With the demise of blaxploitation, in the 1980s Grier appeared in more character roles, including a prostitute in Fort Apache the Bronx (1981), a witch in Something Wicked this Way Comes (1983) and Steven Seagal’s detective partner in Above the Law (1988). Grier is also known for her six seasons of work on the television series, The L Word, which centered on the lives of a group of lesbians and bisexuals. She received an Emmy Award nomination for her work in the 1995 HBO animated program Happily Ever After: Fairy Tales for Every Child. In 2010, Grier began appearing in a recurring role as the villain on the hit science fiction series Smallville. That same year, Grier wrote her memoir, Foxy: My Life in Three Acts.
May 31 – Tom Berenger, television and motion picture actor, is probably best known for his portrayal of Staff Sergeant Barnes in the 1986 Platoon, for which he won a Golden Globe Award for Best Supporting Actor and an Academy Award nomination. Berenger started in soap operas and got Hollywood’s attention in 1977 with a small but noticeable role as a murderer in Looking for Mr. Goodbar. In 1978, he starred in In Praise of Older Women and, in 1979, he played Butch Cassidy in Butch and Sundance: The Early Days. In the 1980s, Berenger starred in several significant films, including The Big Chill (1983), Platoon (1986), Someone to Watch Over Me (1987) and Major League (1989). In the mid-1990s he was most recognizable in his role from the movie Sniper.
In more recent years, Berenger has continued to have an active acting career in film and television, although often at a supporting level. His most notable television appearance was on Cheers in its last season as Rebecca Howe’s blue collar-plumber love interest, for which he was nominated for an Emmy Award for Outstanding Guest Actor in a Comedy Series. In 2012 Berenger appeared in the TV miniseries Hatfields & McCoys as Jim Vance, for which he earned a Primetime Emmy Award for Outstanding Supporting Actor in a Miniseries or a Movie for the role. He most recently has appeared in the science fiction thriller Inception.
March 16- Erik Estrada, is best known for his co-starring lead role in the 1977–1983 police television series CHiPs. Starting in 1977, Estrada co-starred as Frank “Ponch” Poncharello in CHiPs. In 1979, People magazine voted Estrada one of “The 10 Sexiest Bachelors in the World.” After CHiPs was canceled in 1983, he made a return to series television in a 1987 three-part episode of the police drama Hunter. In the 1990s, Estrada played the role of Johnny, a Tijuana trucker, in the Televisa telenovela Dos mujeres, un camino (“Two women, one road”). Originally slated for 100 episodes, the show went to 400-plus episodes and became the biggest telenovela in Latin American history. Estrada was reportedly paid one million dollars for that role.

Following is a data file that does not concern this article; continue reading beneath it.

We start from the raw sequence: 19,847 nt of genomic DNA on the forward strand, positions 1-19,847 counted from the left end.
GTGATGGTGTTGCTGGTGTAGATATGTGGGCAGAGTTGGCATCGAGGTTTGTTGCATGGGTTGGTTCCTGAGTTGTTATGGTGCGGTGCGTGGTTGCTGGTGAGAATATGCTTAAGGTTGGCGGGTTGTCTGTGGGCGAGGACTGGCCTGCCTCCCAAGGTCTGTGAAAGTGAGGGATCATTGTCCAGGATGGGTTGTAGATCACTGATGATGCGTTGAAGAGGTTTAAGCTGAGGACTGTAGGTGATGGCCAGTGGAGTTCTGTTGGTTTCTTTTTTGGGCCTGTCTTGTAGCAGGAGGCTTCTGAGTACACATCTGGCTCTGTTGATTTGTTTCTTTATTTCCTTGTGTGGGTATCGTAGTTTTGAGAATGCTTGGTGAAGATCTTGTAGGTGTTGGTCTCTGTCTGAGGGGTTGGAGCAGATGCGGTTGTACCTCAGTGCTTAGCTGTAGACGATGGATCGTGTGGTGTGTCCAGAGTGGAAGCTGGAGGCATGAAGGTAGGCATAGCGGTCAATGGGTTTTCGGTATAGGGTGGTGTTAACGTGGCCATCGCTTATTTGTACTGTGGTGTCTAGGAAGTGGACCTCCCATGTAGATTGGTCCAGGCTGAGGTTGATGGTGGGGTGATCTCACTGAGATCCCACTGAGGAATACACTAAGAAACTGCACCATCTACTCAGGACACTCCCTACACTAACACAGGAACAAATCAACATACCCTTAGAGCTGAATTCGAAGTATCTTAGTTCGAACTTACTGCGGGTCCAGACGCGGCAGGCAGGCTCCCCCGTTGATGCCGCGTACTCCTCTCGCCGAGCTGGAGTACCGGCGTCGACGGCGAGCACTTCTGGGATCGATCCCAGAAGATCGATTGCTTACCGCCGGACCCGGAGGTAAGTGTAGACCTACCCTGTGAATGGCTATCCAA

In 1994, Estrada began co-hosting the syndicated outdoor adventure show American Adventurer, which ran until 2004. In 1998, he returned as the character “Ponch” in the TNT made-for-TV movie CHiPs ’99, along with the rest of the original cast. In the 2000s, Estrada had roles in the daytime drama The Bold and the Beautiful and did voiceovers for the Cartoon Network show Sealab 2021, Maya and Miguel. He has done a long-running series of infomercials as a national spokesman for National Recreational Properties, selling undeveloped real estate property. In 2000, Estrada was named the international “Face” of D.A.R.E., the anti-drug-use campaign. His experience in CHiPs led him to his latest role: a reserve officer for the Muncie Police Department in Muncie, Ind.
March 21 –Eddie Money, a rock guitarist, saxophonist and singer-songwriter, first found success in the 1970s and 1980s with a string of Top 40 hits and platinum albums. Rock impresario Bill Graham said of Money, “Eddie Money has it all. . . . Not only can he sing, write and play, but he is a natural performer.” Although Money trained to be a law enforcement officer, he secured a recording contract with Columbia Records in the 1970s and charted singles such as “Baby Hold On” and “Two Tickets to Paradise.” In the early 1980s, Money entered the MTV music video scene with his videos for “Shakin” and “Think I’m in Love.”
In 1986, Money returned to the mainstream rock spotlight with the album Can’t Hold Back. The album’s Ronnie Spector duet, “Take Me Home Tonight,” reached the Top 10, as did the hit “I Wanna Go Back.” Money followed the album with another Top 10 hit, “Walk on Water” (1988), but his Top 40 career ended following the No. 21 placement of “I’ll Get By” in 1992. During the 1990s and 2000s, Money continued to release numerous compilation albums along with several albums featuring new material. Today, he still tours regularly, often accompanied by other successful rock acts from the 1970s and 1980s, and has also made several television appearances on sitcoms.